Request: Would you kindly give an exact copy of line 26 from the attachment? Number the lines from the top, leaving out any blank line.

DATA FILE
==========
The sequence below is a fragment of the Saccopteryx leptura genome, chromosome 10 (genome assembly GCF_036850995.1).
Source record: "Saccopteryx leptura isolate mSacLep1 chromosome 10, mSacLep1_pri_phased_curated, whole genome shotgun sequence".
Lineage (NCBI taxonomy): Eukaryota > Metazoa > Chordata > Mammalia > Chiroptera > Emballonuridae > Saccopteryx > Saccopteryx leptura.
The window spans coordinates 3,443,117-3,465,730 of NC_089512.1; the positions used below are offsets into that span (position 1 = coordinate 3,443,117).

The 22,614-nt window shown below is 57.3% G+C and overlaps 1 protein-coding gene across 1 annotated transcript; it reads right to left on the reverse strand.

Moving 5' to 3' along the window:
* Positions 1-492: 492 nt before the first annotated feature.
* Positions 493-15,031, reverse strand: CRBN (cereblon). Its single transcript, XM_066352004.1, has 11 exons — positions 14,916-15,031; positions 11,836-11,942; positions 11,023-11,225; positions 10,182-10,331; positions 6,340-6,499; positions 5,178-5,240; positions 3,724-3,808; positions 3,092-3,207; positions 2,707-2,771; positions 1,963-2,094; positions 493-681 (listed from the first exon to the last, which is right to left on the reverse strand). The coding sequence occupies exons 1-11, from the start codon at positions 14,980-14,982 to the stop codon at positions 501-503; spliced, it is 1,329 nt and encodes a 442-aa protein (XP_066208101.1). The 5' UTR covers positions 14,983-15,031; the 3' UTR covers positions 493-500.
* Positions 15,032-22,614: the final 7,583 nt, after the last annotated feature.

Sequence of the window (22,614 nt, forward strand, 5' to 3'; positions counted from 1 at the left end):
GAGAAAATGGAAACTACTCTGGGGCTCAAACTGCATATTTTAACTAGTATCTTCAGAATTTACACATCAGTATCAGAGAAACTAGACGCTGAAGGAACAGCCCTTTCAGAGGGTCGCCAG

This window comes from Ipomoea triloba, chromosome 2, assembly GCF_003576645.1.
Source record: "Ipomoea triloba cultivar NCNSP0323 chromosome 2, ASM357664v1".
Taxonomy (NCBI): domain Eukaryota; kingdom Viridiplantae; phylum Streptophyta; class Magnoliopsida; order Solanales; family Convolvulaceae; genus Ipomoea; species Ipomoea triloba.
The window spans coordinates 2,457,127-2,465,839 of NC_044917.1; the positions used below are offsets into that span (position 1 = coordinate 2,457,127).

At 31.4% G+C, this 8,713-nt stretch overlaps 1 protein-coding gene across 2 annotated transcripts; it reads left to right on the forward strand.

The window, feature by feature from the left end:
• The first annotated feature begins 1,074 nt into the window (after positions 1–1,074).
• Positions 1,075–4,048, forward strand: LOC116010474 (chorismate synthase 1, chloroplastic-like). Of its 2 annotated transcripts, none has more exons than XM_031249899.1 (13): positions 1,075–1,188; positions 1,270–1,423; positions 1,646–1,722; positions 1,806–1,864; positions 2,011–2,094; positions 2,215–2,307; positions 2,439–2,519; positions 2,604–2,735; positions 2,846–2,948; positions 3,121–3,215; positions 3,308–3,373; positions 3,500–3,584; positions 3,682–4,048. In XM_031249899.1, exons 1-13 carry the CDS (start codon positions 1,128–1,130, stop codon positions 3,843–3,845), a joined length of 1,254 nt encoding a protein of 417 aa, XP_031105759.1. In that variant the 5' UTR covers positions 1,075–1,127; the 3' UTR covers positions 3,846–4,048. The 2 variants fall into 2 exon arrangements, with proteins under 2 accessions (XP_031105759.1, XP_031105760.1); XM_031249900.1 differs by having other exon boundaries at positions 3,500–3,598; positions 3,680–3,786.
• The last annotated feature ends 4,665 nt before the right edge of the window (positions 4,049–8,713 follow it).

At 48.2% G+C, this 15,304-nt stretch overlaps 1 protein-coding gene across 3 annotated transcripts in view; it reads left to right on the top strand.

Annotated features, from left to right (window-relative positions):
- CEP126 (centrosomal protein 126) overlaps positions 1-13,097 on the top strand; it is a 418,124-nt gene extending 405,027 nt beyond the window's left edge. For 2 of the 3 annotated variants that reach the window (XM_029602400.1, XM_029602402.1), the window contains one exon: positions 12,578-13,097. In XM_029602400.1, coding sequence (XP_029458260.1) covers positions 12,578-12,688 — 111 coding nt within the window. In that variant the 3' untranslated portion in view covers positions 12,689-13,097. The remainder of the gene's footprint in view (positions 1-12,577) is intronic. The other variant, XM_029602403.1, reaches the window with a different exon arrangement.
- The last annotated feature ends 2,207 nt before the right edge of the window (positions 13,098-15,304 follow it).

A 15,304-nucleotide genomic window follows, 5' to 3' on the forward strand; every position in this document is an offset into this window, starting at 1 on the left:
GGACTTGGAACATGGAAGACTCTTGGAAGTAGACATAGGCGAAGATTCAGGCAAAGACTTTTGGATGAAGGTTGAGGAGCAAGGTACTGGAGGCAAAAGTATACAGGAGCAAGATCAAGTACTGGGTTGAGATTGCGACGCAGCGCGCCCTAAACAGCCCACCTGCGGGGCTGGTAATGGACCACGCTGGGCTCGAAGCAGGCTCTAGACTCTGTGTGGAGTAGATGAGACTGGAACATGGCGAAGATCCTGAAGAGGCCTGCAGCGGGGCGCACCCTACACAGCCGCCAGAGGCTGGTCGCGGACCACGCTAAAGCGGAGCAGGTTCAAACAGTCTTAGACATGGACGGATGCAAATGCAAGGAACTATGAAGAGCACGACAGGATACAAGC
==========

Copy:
GGACTTGGAACATGGAAGACTCTTGGAAGTAGACATAGGCGAAGATTCAGGCAAAGACTTTTGGATGAAGGTTGAGGAGCAAGGTACTGGAGGCAAAAGTATACAGGAGCAAGATCAAGTACTGGGTTGAGATTGCGACGCAGCGCGCCCTAAACAGCCCACCTGCGGGGCTGGTAATGGACCACGCTGGGCTCGAAGCAGGCTCTAGACTCTGTGTGGAGTAGATGAGACTGGAACATGGCGAAGATCCTGAAGAGGCCTGCAGCGGGGCGCACCCTACACAGCCGCCAGAGGCTGGTCGCGGACCACGCTAAAGCGGAGCAGGTTCAAACAGTCTTAGACATGGACGGATGCAAATGCAAGGAACTATGAAGAGCACGACAGGATACAAGC